On March 2012, the ANC held its constituent assembly at a rally at the Palau Sant Jordi in Barcelona. The Articles of Association were approved and their main political objective was established: to hold a referendum on independence by 2014. The entity then had about 300 regional assemblies and was supported by a number of well-known Catalan personalities.
In April 2012, the ANC appointed linguist and activist Carme Forcadell as president of the association. Under her leadership, this entity organised some of the largest demonstrations in the history of Catalonia, such as the “Catalunya nou Estat d’Europa” rally of 2012 and the “Concert for Freedom” at Camp Nou in June 2013.
The ANC has 34,000 affiliated supporters, more than 40,000 supporters who do not pay fees but cooperate with the entity voluntarily, and about 600 regional assemblies in Catalonia. It plays a key role as spokesman for the Catalan pro-independence movement. Convergència and Esquerra Republicana don’t usually act without its approval.
Forcadell resigned as president on May 2015 and is now the number two candidate in the Junts pel Sí ticket for September 27.
What is the Advisory Council for the National Transition (CATN)?
By Albert Olaya
The Advisory Council for the National Transition is a body that the Catalan government created in 2013 in order to advise the government on the best ways to achieve independence. It is presided by Carles Viver Pi-Sunyer, who used to be a justice at Spain’s Constitutional Court. The council has another 13 members, including well-known personalities such as Economic professor Germà Bel and journalist Pilar Rahola.
In 2014, CATN published a book outlining the steps the Government of Catalonia should follow to seize independence. This book explains how to hold a referendum on independence, how to internationalize the conflict, and which state structures should be created in order to prepare Catalonia for secession.
In order to coordinate and implement CATN‘s proposals before September 27, the Government created The Commissioner for National Transition on February 2015. The person in charge of this entity is also Carles Viver Pi-Sunyer. This second organ is suspended until the end of the year, since the Constitutional Court is currently processing the state’s claim that this council creates a conflict of jurisdiction.
Who will be president after September 27?
By Íñigo Zulet
All polls published so far predict that the Junts pel Sí (JxSí) coalition will win the election on September 27. Most polls, with the exception of El Punt Avui, predict that the pro-independence movement will win but won’t achieve an absolute majority.
These figures suggest two possible scenarios: The first possibility, although it is also the least likely, is that Artur Mas’ coalition will get an absolute majority of 68 MPs or more. In this context, Mas would repeat mandate without needing to reach any political deals. The second most likely scenario is that the Junts pel Sí coalition will need an agreement with the pro-independence CUP to govern, although this party has already stated that it will not support Mas’ candidacy.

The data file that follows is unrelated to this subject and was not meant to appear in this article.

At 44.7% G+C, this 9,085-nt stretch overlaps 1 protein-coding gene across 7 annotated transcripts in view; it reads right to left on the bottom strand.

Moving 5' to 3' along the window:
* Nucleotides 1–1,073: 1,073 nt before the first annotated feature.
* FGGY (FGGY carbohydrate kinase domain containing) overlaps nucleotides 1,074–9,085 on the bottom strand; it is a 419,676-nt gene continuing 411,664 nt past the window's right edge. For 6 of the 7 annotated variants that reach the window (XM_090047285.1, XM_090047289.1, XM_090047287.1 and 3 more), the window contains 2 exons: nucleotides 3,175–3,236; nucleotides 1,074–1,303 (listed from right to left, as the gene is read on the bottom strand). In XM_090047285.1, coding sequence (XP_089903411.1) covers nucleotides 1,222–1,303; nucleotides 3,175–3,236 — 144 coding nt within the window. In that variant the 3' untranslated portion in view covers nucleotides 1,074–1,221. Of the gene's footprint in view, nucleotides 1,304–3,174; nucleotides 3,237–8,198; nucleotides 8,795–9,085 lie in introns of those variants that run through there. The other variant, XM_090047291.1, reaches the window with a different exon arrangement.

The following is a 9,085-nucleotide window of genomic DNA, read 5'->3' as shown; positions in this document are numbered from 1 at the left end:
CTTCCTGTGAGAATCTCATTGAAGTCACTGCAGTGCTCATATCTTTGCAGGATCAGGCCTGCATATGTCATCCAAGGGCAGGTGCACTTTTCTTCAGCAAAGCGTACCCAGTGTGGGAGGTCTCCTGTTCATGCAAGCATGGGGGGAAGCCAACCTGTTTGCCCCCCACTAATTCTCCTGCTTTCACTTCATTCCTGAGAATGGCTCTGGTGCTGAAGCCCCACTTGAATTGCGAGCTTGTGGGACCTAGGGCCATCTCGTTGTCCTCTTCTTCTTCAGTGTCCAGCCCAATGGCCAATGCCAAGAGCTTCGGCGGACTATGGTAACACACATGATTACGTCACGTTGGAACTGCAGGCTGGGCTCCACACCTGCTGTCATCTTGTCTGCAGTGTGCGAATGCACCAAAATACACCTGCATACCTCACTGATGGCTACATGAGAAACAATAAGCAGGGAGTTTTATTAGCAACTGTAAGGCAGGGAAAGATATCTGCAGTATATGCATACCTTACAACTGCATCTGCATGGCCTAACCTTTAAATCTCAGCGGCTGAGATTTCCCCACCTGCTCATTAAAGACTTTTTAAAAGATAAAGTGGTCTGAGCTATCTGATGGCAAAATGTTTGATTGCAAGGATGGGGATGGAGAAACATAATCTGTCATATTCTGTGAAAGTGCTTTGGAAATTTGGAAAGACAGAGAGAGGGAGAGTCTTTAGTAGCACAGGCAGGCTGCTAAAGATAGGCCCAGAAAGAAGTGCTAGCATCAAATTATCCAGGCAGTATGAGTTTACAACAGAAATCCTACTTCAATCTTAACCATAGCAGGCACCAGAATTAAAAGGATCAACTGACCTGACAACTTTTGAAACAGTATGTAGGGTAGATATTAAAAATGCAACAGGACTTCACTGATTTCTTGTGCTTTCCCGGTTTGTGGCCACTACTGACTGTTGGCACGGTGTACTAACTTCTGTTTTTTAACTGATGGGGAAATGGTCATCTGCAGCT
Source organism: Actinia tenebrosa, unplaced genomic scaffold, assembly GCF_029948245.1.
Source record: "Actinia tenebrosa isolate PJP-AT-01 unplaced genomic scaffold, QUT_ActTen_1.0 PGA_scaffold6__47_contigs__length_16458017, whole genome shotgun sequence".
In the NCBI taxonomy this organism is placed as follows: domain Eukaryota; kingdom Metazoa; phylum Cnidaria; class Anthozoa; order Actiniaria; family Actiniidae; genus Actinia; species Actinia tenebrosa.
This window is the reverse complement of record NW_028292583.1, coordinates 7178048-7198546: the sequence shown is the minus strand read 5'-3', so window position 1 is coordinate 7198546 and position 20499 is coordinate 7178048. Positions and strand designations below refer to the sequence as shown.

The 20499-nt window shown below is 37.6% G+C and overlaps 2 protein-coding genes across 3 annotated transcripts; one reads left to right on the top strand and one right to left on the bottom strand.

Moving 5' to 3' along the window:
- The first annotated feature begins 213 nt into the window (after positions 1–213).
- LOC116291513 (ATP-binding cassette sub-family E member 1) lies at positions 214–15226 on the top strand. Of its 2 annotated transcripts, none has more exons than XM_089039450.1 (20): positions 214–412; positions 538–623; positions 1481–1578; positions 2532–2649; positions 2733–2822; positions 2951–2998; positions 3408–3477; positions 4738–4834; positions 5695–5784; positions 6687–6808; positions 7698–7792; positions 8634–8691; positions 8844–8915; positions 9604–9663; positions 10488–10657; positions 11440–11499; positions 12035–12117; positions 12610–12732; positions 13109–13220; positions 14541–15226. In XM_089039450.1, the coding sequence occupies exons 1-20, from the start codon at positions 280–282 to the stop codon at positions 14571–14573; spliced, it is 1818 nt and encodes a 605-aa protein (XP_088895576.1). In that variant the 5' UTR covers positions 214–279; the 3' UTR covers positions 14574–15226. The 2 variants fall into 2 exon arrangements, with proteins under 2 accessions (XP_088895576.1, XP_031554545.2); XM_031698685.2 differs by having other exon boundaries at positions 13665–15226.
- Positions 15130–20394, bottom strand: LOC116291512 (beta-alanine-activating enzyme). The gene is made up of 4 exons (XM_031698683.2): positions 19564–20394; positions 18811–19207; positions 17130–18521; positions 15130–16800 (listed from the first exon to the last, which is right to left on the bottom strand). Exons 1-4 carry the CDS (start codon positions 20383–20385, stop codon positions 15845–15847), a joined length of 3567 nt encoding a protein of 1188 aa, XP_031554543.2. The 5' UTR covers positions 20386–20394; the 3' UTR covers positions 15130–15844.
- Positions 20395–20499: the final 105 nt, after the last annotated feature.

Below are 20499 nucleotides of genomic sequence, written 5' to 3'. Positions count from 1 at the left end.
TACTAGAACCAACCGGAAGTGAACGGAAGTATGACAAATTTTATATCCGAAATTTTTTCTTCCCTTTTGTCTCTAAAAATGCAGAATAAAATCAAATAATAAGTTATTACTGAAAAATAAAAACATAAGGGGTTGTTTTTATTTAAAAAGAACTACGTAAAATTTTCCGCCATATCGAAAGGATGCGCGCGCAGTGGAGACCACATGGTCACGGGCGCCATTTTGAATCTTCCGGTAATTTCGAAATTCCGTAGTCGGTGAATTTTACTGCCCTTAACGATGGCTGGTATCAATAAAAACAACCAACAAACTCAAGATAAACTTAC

Although it is likely that Mas will be the next president, electoral prospects are not the only thing that matters. Candidates are also important: Parties such as CUP or Sí que es Pot could reach an agreement with Junts pel Sí if Mas backed down and the leader of the electoral list, Raül Romeva, became the candidate for President of Catalonia.
What will the pro-independence movement do next?
By Albert Olaya
Junts pel Sí will launch the process of independence if it obtains an absolute majority in the Catalan parliament. There are two possible scenarios: Either the party obtains 68 MPs or more or it can reach an agreement with pro-independence CUP.
The first step on the route to independence would be to approve a statement in Parliament informing Spanish and international institutions that the independence process has begun. Junts pel Sí is planning to start negotiating the terms of independence with the Spanish government after the election. If the state refuses to negotiate, the independence coalition will declare unilateral independence. Catalan institutions would no longer recognize Spanish law, and the outcome would be unpredictable.
If the state recognizes the referendum, Catalonia would remain a part of Spain until the new government’s state structures are established and Catalonia has sufficient international support. This process could last several months. During that time, the Catalonian government would continue operating as always, and Catalan society would be asked to propose the basis for a new Constitution through a process of citizen participation, although the details of this process have not yet been explained.
Once the new state structures are ready, Parliament will proclaim Catalonia’s independence. When will this happen? According to Europa Press, Convergència Democrática and Esquerra Republicana have privately agreed that the process should take six to eight months, but neither party has made this public. Immediately after proclaiming independence, the Catalan Parliament would approve the “Legal transitory law” in order to avoid any legal loopholes, and the “Law of the constitutional process” in order to begin the process of drafting the new constitution.
After these two laws are approved, the Catalan government would call for a parliamentary election, which should take place 18 months after September 27. It is impossible to know which parties would stand in these elections, but if there were another pro-independence majority, Catalans would be asked to approve and ratify Catalonia’s new constitution.
Can an independent Catalonia remain in the European Union?
By Juan Sanhermelando